Before This Vietnam War Veteran Dies, He Would Like To Become An American Citizen Werner Trei, 71, is in hospice care in Colorado. He was given numerous awards for helping save 100 Vietnamese civilians when he was a U.S. Army Ranger. Before he dies, he'd like to be a U.S. citizen.
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Before This Vietnam War Veteran Dies, He Would Like To Become An American Citizen

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Before This Vietnam War Veteran Dies, He Would Like To Become An American Citizen

Before This Vietnam War Veteran Dies, He Would Like To Become An American Citizen

Before This Vietnam War Veteran Dies, He Would Like To Become An American Citizen

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  • Transcript

Werner Trei, 71, is in hospice care in Colorado. He was given numerous awards for helping save 100 Vietnamese civilians when he was a U.S. Army Ranger. Before he dies, he'd like to be a U.S. citizen.

SCOTT SIMON, HOST:

Werner Trei is 71 and in hospice care in Longmont, Colo. He was awarded three Bronze Stars and a Vietnamese gallantry cross for helping save 100 Vietnamese civilians when he was a U.S. Army ranger. Before he dies, he would like to be a U.S. citizen. Werner Trei was born in Germany, came to the U.S. when he was 2 and drafted as soon as he graduated from high school in Lincoln, Neb., in 1968. He served as what they called a tunnel rat crawling through Viet Cong tunnels with just a knife, a pistol and a flashlight. The tunnels were often booby-trapped with scorpions, snakes or bombs.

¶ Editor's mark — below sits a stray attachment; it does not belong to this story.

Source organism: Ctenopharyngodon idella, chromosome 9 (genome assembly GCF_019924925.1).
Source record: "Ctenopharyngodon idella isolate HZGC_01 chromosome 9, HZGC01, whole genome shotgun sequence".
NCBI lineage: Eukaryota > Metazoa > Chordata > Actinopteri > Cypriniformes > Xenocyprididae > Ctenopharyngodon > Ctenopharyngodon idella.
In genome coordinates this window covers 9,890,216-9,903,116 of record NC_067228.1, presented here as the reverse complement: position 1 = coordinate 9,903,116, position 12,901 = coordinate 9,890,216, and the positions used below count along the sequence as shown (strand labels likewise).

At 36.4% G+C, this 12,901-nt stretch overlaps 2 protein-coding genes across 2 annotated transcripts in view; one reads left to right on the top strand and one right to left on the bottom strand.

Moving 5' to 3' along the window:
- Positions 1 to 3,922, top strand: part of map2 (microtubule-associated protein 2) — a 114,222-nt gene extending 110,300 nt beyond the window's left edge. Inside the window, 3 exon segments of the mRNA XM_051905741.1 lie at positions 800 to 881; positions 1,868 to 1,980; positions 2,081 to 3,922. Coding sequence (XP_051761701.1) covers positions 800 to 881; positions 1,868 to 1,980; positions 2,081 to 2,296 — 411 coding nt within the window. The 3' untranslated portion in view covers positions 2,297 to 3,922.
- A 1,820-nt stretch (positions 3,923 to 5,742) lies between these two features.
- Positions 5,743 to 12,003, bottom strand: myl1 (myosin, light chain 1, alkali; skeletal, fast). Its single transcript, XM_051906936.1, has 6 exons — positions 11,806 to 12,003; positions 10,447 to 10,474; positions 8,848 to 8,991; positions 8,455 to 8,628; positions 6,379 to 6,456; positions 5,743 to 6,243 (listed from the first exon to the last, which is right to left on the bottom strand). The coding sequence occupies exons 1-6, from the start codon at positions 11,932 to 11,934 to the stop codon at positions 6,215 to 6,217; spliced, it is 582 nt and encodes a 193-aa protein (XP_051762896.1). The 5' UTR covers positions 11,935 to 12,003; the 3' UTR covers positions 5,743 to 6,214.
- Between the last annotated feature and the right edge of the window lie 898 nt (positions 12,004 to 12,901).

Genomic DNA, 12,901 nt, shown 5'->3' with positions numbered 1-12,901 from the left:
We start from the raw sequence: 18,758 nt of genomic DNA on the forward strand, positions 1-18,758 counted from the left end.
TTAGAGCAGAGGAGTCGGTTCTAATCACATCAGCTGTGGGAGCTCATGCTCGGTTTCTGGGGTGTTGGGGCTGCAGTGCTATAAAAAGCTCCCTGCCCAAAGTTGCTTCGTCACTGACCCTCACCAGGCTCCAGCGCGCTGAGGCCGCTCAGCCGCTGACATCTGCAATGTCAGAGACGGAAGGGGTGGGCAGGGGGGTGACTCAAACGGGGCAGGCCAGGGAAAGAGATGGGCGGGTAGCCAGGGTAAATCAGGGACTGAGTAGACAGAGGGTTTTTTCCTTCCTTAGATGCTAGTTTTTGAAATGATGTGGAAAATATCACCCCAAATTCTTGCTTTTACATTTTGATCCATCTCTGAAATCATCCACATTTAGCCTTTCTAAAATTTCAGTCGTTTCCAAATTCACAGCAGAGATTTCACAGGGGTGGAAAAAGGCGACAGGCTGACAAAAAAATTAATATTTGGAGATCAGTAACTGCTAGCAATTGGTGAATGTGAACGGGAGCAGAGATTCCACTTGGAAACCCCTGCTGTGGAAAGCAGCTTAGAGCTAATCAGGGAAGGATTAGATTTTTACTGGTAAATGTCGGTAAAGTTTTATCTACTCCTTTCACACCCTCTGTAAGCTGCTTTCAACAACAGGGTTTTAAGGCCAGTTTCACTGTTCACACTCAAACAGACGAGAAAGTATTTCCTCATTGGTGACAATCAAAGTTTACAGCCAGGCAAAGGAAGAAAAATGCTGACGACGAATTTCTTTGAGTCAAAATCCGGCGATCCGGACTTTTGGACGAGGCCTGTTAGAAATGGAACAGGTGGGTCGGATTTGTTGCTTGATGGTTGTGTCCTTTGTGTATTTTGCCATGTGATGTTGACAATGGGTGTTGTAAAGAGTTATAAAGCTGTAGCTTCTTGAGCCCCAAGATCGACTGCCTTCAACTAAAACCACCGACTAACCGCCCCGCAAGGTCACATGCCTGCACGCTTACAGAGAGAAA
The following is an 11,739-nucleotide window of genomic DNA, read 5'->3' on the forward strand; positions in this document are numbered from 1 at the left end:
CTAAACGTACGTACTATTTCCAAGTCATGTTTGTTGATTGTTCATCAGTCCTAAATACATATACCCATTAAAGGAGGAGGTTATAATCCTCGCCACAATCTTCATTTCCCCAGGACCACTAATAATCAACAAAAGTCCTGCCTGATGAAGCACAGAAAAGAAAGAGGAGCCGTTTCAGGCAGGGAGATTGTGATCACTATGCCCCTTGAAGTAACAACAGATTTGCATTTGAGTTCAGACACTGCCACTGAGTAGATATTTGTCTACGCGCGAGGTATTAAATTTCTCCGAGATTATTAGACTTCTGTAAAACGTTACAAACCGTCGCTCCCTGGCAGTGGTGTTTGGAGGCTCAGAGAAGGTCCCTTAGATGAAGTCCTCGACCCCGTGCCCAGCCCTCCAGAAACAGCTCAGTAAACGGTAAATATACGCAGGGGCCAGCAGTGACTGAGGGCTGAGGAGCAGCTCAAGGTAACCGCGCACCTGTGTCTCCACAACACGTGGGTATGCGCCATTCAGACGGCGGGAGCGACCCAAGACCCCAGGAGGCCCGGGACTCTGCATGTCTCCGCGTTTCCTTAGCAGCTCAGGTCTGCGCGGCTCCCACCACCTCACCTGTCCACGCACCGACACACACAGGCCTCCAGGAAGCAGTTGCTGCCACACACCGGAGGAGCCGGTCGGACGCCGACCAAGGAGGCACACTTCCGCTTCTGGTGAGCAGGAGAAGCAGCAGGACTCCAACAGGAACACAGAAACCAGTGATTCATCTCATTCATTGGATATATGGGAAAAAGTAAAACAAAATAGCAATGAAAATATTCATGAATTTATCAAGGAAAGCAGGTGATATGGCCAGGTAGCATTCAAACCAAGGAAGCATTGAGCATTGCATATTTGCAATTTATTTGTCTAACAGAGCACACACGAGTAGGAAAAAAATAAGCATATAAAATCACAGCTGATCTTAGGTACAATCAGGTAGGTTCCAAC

I still have nightmares about it, he told the Longmont Daily Times-Call. The snakes would make this noise when they spit their venom. He had post-traumatic stress when he returned home in 1970 and difficulty understanding the process and paperwork to apply for citizenship. The Peaks Care Center in Longmont is trying to help him complete the process now. It would mean the world to me, says Werner Trei. I don't have that long left.

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